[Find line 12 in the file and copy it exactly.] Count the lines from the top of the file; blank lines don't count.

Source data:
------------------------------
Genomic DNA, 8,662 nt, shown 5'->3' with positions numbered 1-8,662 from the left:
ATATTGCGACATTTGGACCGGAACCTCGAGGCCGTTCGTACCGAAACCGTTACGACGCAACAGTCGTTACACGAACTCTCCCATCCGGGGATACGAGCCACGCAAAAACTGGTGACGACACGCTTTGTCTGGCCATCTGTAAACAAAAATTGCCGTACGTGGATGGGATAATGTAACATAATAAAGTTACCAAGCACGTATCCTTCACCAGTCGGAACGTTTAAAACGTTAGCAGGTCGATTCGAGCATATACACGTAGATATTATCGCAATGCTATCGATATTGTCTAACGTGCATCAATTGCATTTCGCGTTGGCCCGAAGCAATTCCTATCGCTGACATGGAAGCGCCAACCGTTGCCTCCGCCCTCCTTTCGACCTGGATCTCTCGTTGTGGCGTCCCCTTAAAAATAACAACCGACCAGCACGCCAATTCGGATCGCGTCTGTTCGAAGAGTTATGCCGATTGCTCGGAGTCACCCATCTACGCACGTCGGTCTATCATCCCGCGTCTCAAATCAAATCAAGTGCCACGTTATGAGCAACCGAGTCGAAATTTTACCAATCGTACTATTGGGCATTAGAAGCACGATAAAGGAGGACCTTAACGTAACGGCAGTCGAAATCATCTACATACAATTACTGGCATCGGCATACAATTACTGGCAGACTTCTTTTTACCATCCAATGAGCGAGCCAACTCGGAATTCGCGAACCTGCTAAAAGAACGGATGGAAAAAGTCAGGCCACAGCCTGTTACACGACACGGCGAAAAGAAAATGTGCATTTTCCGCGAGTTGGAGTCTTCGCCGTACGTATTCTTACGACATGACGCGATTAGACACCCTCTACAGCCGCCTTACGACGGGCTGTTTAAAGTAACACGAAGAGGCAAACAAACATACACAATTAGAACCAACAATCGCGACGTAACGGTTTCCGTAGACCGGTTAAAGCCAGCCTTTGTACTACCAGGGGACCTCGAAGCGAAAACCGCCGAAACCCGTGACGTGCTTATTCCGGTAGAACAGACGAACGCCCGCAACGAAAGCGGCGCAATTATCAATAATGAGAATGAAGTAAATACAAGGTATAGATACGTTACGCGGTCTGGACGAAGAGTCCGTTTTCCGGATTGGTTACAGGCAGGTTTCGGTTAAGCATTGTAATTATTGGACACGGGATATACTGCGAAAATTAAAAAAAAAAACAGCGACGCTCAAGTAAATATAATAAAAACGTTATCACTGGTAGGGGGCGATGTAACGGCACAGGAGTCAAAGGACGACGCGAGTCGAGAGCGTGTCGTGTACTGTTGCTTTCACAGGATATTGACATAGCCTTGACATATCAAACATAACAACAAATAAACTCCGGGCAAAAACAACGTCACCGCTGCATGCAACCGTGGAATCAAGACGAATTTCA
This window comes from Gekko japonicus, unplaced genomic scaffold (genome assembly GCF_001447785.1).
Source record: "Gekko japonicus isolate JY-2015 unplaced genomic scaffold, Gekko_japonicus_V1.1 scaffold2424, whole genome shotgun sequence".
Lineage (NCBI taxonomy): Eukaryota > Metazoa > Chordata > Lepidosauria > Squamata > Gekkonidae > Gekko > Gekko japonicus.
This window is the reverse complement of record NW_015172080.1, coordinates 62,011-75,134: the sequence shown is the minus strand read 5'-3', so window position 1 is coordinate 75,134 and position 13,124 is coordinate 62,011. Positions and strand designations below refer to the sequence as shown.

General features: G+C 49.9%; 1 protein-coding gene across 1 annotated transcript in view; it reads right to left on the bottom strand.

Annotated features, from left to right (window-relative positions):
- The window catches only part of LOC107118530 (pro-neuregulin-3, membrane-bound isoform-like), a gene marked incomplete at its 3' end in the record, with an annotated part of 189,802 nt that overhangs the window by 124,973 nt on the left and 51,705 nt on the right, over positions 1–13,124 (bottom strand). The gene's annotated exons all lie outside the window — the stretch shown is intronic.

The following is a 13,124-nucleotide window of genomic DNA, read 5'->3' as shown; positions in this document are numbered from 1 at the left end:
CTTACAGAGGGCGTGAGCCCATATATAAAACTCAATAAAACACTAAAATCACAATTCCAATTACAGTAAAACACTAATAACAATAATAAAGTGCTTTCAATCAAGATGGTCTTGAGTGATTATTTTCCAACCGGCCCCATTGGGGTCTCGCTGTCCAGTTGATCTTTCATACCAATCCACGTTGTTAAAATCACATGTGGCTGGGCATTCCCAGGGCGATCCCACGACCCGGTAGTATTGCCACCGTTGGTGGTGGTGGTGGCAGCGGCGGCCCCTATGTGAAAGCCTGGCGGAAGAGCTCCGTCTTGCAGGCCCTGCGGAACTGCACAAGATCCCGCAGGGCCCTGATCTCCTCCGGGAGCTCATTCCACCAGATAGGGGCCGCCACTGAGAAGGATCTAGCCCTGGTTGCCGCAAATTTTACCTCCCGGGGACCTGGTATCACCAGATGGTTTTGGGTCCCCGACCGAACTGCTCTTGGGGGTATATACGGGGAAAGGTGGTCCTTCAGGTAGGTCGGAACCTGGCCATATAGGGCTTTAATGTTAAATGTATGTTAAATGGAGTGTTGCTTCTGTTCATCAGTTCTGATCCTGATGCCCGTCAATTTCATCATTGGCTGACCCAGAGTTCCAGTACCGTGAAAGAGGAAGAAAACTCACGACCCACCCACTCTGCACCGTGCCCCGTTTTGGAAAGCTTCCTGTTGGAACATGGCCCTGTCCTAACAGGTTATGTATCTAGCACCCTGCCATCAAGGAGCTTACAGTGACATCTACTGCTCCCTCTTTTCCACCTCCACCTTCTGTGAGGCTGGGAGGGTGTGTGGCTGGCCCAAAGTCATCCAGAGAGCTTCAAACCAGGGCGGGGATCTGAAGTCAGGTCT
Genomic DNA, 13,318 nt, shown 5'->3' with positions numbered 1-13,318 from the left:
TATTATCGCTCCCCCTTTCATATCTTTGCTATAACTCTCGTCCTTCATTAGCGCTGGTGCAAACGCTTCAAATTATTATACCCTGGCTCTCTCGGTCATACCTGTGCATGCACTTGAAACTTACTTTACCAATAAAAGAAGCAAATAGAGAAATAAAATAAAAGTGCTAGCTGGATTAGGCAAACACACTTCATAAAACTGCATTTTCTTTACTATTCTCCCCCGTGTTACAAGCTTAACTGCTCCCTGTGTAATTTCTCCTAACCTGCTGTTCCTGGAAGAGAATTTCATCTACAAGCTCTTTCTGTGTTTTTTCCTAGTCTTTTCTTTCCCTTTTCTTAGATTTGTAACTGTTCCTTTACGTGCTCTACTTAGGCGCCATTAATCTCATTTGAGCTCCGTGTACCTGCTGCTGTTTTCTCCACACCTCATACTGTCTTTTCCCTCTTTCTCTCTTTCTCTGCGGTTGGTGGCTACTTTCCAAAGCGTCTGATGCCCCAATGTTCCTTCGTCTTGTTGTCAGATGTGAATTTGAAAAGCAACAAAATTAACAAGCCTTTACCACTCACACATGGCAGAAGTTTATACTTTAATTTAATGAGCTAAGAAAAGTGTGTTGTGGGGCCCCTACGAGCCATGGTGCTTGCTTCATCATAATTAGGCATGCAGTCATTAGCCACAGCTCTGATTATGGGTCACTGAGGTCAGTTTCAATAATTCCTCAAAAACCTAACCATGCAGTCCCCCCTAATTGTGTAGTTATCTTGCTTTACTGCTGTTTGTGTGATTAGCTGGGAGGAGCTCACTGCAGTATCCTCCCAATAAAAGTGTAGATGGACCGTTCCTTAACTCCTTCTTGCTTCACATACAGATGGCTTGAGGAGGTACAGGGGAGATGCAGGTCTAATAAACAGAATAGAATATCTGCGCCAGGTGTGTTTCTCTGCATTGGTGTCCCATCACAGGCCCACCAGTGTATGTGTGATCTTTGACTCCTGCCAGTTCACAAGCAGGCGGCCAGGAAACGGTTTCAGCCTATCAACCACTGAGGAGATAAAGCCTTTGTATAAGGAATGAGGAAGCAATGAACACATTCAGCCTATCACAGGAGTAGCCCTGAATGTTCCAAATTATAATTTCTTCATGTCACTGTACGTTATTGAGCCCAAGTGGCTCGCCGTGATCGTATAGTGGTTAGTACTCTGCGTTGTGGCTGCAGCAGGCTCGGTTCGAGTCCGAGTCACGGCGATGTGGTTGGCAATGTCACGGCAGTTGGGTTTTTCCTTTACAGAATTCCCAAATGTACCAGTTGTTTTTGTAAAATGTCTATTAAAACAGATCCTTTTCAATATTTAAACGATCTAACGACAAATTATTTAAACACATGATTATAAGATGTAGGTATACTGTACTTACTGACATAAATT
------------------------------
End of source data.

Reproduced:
Genomic DNA, 13,318 nt, shown 5'->3' with positions numbered 1-13,318 from the left: